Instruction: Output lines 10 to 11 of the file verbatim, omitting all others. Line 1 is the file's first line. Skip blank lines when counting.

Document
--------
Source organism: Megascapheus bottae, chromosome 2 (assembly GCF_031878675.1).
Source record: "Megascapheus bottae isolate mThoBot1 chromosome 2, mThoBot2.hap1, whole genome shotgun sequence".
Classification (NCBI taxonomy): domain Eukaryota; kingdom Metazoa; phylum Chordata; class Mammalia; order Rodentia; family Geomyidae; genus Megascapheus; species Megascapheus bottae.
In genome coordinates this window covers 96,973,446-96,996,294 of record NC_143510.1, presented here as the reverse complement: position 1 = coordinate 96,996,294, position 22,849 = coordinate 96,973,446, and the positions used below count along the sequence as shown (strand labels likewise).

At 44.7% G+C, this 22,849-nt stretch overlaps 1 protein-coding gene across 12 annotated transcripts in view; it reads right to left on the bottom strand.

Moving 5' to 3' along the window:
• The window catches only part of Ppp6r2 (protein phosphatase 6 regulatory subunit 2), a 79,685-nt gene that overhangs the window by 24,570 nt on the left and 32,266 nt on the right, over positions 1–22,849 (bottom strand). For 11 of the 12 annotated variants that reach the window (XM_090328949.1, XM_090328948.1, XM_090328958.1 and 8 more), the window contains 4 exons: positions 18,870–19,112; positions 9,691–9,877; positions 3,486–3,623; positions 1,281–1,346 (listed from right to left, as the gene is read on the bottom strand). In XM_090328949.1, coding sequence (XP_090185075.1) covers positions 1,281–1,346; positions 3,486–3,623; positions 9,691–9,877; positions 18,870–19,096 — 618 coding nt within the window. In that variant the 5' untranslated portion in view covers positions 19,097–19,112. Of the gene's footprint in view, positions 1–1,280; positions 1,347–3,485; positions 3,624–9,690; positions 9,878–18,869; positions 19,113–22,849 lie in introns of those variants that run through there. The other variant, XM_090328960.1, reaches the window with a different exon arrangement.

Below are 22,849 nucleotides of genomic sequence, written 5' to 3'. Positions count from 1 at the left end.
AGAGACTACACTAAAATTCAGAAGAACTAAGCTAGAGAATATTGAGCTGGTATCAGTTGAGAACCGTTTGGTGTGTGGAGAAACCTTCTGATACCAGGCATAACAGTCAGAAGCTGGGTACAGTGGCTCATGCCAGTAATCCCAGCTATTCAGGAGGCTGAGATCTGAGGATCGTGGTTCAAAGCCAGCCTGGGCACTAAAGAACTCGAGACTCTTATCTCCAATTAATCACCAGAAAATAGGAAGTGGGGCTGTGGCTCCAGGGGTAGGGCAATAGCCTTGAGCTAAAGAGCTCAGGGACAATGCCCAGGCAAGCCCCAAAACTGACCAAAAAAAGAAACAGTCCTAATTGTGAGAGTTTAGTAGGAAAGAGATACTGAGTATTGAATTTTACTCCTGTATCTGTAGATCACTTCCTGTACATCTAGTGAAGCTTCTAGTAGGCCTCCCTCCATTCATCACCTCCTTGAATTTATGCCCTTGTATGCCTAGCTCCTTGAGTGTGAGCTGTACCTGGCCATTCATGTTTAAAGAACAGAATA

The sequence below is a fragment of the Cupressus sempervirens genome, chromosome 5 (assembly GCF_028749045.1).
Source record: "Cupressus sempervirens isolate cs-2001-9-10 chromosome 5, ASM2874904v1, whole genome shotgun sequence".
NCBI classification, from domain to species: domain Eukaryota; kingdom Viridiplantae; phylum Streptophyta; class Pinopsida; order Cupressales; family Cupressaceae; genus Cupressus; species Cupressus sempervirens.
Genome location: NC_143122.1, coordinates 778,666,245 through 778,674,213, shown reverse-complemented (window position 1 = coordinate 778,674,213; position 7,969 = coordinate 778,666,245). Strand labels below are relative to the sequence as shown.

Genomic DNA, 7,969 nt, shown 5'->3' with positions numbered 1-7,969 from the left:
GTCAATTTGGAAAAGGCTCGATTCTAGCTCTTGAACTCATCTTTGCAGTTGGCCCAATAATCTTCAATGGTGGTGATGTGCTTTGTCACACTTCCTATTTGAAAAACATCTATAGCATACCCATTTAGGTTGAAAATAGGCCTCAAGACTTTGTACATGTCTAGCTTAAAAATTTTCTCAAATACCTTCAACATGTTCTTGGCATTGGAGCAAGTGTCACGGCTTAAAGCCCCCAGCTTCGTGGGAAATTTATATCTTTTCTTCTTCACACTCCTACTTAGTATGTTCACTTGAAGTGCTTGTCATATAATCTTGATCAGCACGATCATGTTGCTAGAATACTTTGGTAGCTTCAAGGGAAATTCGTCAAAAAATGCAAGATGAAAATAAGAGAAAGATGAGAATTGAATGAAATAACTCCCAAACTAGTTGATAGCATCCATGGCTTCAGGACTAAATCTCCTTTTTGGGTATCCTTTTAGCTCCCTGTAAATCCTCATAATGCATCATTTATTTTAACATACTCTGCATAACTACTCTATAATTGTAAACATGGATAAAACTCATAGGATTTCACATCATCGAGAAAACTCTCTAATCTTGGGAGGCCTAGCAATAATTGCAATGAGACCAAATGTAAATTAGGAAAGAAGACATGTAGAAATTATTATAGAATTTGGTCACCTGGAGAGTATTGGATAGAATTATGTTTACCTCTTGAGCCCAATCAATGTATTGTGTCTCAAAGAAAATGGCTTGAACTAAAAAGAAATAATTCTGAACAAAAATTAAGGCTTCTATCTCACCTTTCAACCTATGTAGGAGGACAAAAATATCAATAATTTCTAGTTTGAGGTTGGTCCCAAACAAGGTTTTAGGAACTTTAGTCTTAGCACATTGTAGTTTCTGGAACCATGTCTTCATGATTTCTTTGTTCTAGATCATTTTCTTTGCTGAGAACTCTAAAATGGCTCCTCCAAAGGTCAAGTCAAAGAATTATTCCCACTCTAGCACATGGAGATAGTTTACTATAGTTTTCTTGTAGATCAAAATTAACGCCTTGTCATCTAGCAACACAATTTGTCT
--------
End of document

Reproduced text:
The sequence below is a fragment of the Cupressus sempervirens genome, chromosome 5 (assembly GCF_028749045.1).
Source record: "Cupressus sempervirens isolate cs-2001-9-10 chromosome 5, ASM2874904v1, whole genome shotgun sequence".